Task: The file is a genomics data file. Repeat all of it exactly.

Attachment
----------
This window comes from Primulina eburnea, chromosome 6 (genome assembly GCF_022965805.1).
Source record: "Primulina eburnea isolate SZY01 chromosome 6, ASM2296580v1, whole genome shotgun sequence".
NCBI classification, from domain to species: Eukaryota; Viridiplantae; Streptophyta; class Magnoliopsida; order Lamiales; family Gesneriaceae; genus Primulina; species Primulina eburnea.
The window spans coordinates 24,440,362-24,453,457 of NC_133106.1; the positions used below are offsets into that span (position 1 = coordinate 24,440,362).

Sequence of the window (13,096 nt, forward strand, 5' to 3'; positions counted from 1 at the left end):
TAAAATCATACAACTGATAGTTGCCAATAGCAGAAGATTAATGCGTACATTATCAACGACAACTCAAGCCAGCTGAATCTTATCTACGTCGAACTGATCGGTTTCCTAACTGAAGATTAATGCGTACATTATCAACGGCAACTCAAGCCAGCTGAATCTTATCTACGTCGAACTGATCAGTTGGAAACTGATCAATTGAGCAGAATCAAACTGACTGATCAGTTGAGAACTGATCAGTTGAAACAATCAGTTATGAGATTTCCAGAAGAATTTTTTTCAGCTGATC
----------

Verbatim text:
This window comes from Primulina eburnea, chromosome 6 (genome assembly GCF_022965805.1).
Source record: "Primulina eburnea isolate SZY01 chromosome 6, ASM2296580v1, whole genome shotgun sequence".
NCBI classification, from domain to species: Eukaryota; Viridiplantae; Streptophyta; class Magnoliopsida; order Lamiales; family Gesneriaceae; genus Primulina; species Primulina eburnea.
The window spans coordinates 24,440,362-24,453,457 of NC_133106.1; the positions used below are offsets into that span (position 1 = coordinate 24,440,362).

Sequence of the window (13,096 nt, forward strand, 5' to 3'; positions counted from 1 at the left end):
TAAAATCATACAACTGATAGTTGCCAATAGCAGAAGATTAATGCGTACATTATCAACGACAACTCAAGCCAGCTGAATCTTATCTACGTCGAACTGATCGGTTTCCTAACTGAAGATTAATGCGTACATTATCAACGGCAACTCAAGCCAGCTGAATCTTATCTACGTCGAACTGATCAGTTGGAAACTGATCAATTGAGCAGAATCAAACTGACTGATCAGTTGAGAACTGATCAGTTGAAACAATCAGTTATGAGATTTCCAGAAGAATTTTTTTCAGCTGATC